My name is Luke Duffy, I am an aspiring media journalist from Ireland and this is my website, Media Pancake. Media Pancake is a site devoted to my reviews and thoughts on the latest in film, television, and video games. If you enjoy my articles then please share them with your friends and stick around for my upcoming posts. Thanks.
Friday, 26 July 2013
TV Review: True Blood Season 6 Episode 1 'Who Are You, Really?'
‘True Blood’ used to be my
favourite show on television, it was that good. Was.
Picking up from where the
season 5 finale left off, Sookie and Eric escape from a now god-powered Bill.
The characters are left stunned at what has happened to their friend and seek
to find answers to what exactly he has done to himself, starting with the
search for the vampire bible.
The very mention of a
“Vampire Bible” should be an indication of how downhill this show has gone, it
speaks volumes about how lo-brow and vapid the plotting has been for the past 2
seasons. ‘True Blood’ has mutated from cutting-edge supernatural horror into
utterly ridiculous b-movie campiness over a matter of years. The writing of the show, which once
carried great symbolism within its intelligent words, has now become so
boorishly scripted it bears no resemblance whatsoever to the stunning show it
Some people talk about a show
having a “jumping on point” for new viewers, an episode that best demonstrates
the mood of the show to give possible viewers an example of what to expect in
the full series. I bring this up because I feel that I’ve found the “jumping
off point” for ‘True Blood’ and it is this episode. It’s time to sever the
infected limb and be done with it, this show is dying a horrible, slow death and
by watching it we’re just prolonging the awful, excruciating pain.
The vampire drama is not nearly as engaging as it once was.
The acting is just as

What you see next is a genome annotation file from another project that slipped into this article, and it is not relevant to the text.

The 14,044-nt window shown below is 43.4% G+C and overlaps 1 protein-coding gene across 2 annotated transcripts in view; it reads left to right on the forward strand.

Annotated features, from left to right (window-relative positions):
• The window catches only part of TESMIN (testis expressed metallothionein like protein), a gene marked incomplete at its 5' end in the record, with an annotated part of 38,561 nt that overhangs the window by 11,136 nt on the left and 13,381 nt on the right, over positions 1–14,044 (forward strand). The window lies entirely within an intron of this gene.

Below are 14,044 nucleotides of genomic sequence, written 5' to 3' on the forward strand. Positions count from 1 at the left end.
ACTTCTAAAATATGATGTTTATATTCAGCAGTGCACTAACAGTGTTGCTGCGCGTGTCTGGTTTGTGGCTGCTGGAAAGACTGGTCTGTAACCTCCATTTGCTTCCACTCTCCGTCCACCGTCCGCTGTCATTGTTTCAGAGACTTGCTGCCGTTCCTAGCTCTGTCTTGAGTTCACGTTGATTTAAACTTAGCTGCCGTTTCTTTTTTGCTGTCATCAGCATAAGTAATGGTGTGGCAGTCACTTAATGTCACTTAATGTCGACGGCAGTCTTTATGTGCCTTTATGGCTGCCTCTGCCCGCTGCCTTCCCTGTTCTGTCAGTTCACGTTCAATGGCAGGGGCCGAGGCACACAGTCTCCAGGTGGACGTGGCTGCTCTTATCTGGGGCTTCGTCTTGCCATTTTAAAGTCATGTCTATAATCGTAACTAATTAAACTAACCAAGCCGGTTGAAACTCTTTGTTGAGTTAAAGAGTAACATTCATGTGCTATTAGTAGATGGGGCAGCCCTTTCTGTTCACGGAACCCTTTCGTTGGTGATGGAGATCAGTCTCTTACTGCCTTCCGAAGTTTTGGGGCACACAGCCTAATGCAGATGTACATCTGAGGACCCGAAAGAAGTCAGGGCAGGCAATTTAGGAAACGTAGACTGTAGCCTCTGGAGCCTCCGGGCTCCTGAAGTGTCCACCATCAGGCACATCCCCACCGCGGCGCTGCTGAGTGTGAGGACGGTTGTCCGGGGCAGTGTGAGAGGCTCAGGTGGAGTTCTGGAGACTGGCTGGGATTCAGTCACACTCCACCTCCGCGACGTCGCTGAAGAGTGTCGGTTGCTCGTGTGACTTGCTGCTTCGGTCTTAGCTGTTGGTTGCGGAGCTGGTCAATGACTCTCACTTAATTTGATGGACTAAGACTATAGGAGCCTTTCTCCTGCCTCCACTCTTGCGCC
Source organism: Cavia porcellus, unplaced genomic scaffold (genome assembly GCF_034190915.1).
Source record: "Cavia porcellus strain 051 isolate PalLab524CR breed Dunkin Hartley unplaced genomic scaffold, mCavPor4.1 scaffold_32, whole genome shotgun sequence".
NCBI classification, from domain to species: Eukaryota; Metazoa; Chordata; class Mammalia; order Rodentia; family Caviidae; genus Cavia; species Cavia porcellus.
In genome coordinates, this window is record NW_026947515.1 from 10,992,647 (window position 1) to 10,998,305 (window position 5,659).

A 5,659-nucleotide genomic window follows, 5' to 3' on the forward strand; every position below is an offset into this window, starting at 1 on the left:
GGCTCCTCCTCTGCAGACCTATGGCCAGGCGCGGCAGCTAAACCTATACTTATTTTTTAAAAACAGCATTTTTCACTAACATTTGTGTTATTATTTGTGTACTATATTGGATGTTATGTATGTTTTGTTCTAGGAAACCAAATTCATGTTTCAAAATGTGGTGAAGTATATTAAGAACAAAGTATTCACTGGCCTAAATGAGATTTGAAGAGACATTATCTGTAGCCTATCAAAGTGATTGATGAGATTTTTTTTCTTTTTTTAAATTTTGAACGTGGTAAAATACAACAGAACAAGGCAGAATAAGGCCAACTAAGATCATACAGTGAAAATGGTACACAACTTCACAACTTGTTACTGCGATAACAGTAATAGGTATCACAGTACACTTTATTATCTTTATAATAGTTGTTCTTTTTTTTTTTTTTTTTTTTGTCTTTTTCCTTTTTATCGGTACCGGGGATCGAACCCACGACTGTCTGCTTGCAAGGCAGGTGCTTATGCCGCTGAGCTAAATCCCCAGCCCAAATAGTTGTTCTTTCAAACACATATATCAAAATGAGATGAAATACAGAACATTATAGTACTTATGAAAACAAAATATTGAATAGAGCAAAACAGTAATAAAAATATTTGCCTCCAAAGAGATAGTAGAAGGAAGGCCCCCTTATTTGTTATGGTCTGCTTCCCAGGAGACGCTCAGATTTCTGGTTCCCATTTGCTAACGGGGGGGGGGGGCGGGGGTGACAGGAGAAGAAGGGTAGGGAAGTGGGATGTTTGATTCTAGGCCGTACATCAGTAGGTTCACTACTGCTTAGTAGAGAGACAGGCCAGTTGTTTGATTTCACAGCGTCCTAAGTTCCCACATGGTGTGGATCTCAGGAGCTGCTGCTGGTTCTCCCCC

it as always been for the most part, ranging from fairly great to excellent.
Actors like Stephen Moyer, Anna Paquin and Alexander Skarsgard still bring their
characters to life with the same proficiency that they always have but their passion
seems to be missing. I couldn’t possibly blame them for this; most of the
writing they have been given is just atrocious. Meanwhile Rutina Wesley’s
portrayal of Tara Thornton feels more tired and caricatured than ever, if that
was possible, Tara should have been gone seasons ago, as a character she has
nothing left to offer the story but a meaningless thread to the origins of the
This brings me to yet another
issue with ‘True Blood’ and that is it’s convoluted mythology. The earlier
seasons had the single supernatural element of the vampires and dealt with them
extremely well, the slow ramp-up to the inclusion of other supernaturals such
as werewolves was handled well but sometime around season 4 every ounce of
controlled pacing in this area went right out the window. Suddenly these supers
were popping up everywhere, idiotic inclusions such as “werepanthers” and a
poor handling of Sookie’s fairy origins ruined the uniqueness of its magical
characters. ‘True Blood’ suddenly became the show where “everybody was
something” as even the most human of characters present from the beginning of
the series were given a fresh coat of supernatural paint in order to somehow
reinvigorate them and make them interesting again to the audience.
Jason (Ryan Kwanten) and Sookie Stackhouse (Anna Paquin).
The last few seasons have
shown one clear fault in ‘True Blood’ and that is it’s dizzying number of plot
threads which are a pain to follow, most of these are inconsequential and annoyingly take screen time away
from stories that actually entertain. This is a result of the show’s inability
to let a character’s arc end or to simply kill them off, it shows utter
weakness and unoriginality on the part of the writers who seem content to
ramble on with characters who have lost whatever intrigue they once possessed.
The departure of the great Alan Ball says a lot about the current integrity of
the show he created, quite frankly what is airing now is leagues away from what the show was once upon a time.
I believe that television shows
should always go out on a high note, usually this means ending after about 7 seasons.
‘True Blood’ however has not even reached that milestone; it has corrupted so
quickly and so greatly that it’s glory days are long behind it at this point.
It may still retain some of the charm it once had but don’t let it’s rosy
cheeks fool you, ‘True Blood’ has been dead for years.